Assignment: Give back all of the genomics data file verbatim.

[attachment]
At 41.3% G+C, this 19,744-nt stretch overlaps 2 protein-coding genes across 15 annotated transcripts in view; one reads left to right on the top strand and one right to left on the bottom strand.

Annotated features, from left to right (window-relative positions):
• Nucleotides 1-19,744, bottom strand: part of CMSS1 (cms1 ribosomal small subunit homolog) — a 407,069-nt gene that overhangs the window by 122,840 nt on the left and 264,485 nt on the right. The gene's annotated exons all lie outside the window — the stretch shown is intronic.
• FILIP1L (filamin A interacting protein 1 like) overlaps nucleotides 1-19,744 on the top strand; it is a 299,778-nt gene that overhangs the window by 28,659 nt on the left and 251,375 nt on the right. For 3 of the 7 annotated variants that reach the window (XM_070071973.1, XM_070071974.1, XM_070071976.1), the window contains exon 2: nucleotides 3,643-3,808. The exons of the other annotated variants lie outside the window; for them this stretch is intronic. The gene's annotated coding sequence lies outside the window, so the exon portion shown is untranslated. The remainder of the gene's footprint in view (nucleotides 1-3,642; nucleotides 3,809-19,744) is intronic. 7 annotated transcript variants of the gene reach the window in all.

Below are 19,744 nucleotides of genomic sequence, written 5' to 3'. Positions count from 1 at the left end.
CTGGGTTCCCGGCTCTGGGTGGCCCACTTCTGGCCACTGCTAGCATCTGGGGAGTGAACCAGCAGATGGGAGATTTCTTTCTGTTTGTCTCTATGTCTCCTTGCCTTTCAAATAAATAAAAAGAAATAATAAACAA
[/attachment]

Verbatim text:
At 41.3% G+C, this 19,744-nt stretch overlaps 2 protein-coding genes across 15 annotated transcripts in view; one reads left to right on the top strand and one right to left on the bottom strand.

Annotated features, from left to right (window-relative positions):
• Nucleotides 1-19,744, bottom strand: part of CMSS1 (cms1 ribosomal small subunit homolog) — a 407,069-nt gene that overhangs the window by 122,840 nt on the left and 264,485 nt on the right. The gene's annotated exons all lie outside the window — the stretch shown is intronic.
• FILIP1L (filamin A interacting protein 1 like) overlaps nucleotides 1-19,744 on the top strand; it is a 299,778-nt gene that overhangs the window by 28,659 nt on the left and 251,375 nt on the right. For 3 of the 7 annotated variants that reach the window (XM_070071973.1, XM_070071974.1, XM_070071976.1), the window contains exon 2: nucleotides 3,643-3,808. The exons of the other annotated variants lie outside the window; for them this stretch is intronic. The gene's annotated coding sequence lies outside the window, so the exon portion shown is untranslated. The remainder of the gene's footprint in view (nucleotides 1-3,642; nucleotides 3,809-19,744) is intronic. 7 annotated transcript variants of the gene reach the window in all.

Below are 19,744 nucleotides of genomic sequence, written 5' to 3'. Positions count from 1 at the left end.
CTGGGTTCCCGGCTCTGGGTGGCCCACTTCTGGCCACTGCTAGCATCTGGGGAGTGAACCAGCAGATGGGAGATTTCTTTCTGTTTGTCTCTATGTCTCCTTGCCTTTCAAATAAATAAAAAGAAATAATAAACAA